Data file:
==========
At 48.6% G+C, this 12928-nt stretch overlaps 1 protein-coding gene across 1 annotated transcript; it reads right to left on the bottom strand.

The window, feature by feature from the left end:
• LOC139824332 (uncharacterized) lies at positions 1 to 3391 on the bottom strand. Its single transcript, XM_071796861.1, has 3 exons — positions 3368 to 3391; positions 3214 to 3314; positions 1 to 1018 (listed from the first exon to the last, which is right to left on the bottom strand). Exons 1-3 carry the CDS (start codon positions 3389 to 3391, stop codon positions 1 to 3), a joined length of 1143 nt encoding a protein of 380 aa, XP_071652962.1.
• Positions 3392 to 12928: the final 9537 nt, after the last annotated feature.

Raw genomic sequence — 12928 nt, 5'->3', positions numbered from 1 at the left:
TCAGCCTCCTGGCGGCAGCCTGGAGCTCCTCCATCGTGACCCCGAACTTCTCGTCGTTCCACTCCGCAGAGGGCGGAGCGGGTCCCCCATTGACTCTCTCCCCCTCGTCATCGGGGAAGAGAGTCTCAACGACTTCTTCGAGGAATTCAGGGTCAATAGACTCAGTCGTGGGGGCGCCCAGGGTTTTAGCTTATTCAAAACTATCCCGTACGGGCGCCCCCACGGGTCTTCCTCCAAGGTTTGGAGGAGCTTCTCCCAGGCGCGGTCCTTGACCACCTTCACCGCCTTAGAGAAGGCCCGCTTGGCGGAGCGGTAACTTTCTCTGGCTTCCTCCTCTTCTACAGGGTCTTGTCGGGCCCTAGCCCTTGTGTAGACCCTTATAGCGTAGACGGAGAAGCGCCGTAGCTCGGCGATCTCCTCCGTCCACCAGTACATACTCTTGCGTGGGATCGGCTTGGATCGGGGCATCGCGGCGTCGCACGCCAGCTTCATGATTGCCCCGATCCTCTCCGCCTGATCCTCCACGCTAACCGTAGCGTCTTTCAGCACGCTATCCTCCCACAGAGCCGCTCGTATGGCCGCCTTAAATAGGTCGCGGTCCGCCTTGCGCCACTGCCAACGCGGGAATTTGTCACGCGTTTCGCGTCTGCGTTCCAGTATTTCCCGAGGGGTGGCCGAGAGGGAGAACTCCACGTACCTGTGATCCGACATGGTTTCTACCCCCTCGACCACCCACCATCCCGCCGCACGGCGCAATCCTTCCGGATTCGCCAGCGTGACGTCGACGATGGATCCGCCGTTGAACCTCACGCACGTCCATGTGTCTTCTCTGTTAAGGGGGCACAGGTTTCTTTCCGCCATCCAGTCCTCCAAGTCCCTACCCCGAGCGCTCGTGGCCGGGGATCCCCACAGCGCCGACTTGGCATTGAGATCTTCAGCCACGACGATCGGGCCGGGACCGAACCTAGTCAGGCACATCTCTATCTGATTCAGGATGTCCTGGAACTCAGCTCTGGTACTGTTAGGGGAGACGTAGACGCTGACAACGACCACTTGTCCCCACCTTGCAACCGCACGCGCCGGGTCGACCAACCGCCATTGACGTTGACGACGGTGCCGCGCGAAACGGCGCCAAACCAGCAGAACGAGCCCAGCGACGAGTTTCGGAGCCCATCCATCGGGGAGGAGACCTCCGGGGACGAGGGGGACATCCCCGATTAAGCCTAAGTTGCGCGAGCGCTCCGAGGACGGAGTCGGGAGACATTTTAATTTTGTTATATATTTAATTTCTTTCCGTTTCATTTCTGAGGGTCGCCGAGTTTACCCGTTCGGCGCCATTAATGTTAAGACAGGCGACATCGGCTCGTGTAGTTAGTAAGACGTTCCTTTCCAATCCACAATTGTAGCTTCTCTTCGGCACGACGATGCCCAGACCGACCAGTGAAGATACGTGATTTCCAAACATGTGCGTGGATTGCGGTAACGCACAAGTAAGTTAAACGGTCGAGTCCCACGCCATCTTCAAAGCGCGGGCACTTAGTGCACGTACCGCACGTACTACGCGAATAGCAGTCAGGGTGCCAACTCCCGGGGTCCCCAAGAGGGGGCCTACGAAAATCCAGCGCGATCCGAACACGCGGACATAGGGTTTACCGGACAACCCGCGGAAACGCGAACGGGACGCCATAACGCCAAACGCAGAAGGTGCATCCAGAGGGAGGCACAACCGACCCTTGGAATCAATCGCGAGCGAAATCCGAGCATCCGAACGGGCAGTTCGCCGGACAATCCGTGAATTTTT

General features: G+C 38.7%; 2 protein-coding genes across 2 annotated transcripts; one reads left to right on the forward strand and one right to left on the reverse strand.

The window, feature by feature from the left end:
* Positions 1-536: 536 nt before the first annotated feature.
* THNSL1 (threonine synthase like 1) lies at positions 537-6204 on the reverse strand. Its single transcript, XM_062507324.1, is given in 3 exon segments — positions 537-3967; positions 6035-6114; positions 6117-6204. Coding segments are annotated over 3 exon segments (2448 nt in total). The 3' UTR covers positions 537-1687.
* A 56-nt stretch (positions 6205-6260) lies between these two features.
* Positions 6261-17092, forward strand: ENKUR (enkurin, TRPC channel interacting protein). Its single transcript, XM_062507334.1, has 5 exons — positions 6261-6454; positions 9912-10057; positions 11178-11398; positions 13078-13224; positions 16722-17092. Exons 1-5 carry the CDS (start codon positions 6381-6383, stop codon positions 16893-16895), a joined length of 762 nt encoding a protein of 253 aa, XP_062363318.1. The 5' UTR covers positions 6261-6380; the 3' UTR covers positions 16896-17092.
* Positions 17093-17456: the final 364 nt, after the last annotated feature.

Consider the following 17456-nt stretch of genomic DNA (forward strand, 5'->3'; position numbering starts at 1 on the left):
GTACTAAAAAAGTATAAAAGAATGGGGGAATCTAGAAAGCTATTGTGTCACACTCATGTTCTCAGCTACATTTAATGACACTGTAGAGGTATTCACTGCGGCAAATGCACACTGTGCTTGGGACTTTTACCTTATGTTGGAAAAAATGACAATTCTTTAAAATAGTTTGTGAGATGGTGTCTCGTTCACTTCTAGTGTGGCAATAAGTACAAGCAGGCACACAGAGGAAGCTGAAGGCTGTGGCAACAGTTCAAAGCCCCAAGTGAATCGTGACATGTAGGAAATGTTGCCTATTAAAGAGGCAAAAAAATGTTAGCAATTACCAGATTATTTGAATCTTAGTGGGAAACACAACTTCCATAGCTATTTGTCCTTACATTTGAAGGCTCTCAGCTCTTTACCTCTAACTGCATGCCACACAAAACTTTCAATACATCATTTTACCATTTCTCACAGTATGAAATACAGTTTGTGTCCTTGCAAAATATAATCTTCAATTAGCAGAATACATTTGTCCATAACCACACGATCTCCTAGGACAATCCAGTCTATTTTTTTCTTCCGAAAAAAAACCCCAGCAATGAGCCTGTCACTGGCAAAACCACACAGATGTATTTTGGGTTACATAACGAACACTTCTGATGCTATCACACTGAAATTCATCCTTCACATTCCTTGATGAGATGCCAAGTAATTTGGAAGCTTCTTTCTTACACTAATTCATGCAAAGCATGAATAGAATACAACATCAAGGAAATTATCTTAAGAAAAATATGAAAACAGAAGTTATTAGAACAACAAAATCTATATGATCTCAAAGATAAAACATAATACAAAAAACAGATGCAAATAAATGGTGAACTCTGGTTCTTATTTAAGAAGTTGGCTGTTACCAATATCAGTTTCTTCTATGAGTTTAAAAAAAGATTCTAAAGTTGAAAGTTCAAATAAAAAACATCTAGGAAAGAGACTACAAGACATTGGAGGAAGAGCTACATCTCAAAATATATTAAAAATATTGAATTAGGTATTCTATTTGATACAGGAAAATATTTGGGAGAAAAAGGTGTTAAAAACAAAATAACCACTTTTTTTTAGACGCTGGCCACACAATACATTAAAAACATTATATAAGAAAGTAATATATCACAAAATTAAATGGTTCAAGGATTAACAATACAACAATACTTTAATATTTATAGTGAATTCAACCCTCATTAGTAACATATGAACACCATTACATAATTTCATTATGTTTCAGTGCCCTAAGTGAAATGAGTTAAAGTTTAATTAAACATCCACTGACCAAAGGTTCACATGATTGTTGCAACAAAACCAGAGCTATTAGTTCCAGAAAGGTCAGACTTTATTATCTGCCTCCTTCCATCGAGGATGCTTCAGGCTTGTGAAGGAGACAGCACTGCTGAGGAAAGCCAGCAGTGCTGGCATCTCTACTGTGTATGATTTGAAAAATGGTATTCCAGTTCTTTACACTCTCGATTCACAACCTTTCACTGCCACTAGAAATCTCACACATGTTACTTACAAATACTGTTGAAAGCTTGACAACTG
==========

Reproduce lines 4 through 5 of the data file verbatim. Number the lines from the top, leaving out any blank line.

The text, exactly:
• Positions 3392 to 12928: the final 9537 nt, after the last annotated feature.

Raw genomic sequence — 12928 nt, 5'->3', positions numbered from 1 at the left: